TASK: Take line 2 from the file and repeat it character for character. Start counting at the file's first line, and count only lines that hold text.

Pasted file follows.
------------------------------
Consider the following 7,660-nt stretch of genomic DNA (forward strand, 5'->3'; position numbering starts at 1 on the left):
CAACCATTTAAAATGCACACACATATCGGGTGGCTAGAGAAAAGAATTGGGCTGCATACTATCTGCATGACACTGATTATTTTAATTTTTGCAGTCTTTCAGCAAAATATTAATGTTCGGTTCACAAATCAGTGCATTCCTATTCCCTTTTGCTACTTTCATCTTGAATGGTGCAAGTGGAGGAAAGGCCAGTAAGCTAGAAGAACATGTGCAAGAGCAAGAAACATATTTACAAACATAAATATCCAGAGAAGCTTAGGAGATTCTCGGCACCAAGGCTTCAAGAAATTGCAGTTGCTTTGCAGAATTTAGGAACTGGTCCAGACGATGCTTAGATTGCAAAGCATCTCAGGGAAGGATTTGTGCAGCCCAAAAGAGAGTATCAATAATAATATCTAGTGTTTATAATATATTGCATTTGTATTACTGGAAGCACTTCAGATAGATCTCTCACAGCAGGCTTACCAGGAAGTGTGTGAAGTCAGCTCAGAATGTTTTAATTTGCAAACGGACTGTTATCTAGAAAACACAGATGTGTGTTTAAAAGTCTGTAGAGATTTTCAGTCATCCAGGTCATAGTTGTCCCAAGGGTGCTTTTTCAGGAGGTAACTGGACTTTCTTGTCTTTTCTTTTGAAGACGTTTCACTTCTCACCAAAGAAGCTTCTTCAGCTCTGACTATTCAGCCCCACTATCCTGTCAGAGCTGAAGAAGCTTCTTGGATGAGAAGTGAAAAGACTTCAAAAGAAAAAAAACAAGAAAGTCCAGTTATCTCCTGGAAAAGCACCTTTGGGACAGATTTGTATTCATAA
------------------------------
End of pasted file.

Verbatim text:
CAACCATTTAAAATGCACACACATATCGGGTGGCTAGAGAAAAGAATTGGGCTGCATACTATCTGCATGACACTGATTATTTTAATTTTTGCAGTCTTTCAGCAAAATATTAATGTTCGGTTCACAAATCAGTGCATTCCTATTCCCTTTTGCTACTTTCATCTTGAATGGTGCAAGTGGAGGAAAGGCCAGTAAGCTAGAAGAACATGTGCAAGAGCAAGAAACATATTTACAAACATAAATATCCAGAGAAGCTTAGGAGATTCTCGGCACCAAGGCTTCAAGAAATTGCAGTTGCTTTGCAGAATTTAGGAACTGGTCCAGACGATGCTTAGATTGCAAAGCATCTCAGGGAAGGATTTGTGCAGCCCAAAAGAGAGTATCAATAATAATATCTAGTGTTTATAATATATTGCATTTGTATTACTGGAAGCACTTCAGATAGATCTCTCACAGCAGGCTTACCAGGAAGTGTGTGAAGTCAGCTCAGAATGTTTTAATTTGCAAACGGACTGTTATCTAGAAAACACAGATGTGTGTTTAAAAGTCTGTAGAGATTTTCAGTCATCCAGGTCATAGTTGTCCCAAGGGTGCTTTTTCAGGAGGTAACTGGACTTTCTTGTCTTTTCTTTTGAAGACGTTTCACTTCTCACCAAAGAAGCTTCTTCAGCTCTGACTATTCAGCCCCACTATCCTGTCAGAGCTGAAGAAGCTTCTTGGATGAGAAGTGAAAAGACTTCAAAAGAAAAAAAACAAGAAAGTCCAGTTATCTCCTGGAAAAGCACCTTTGGGACAGATTTGTATTCATAA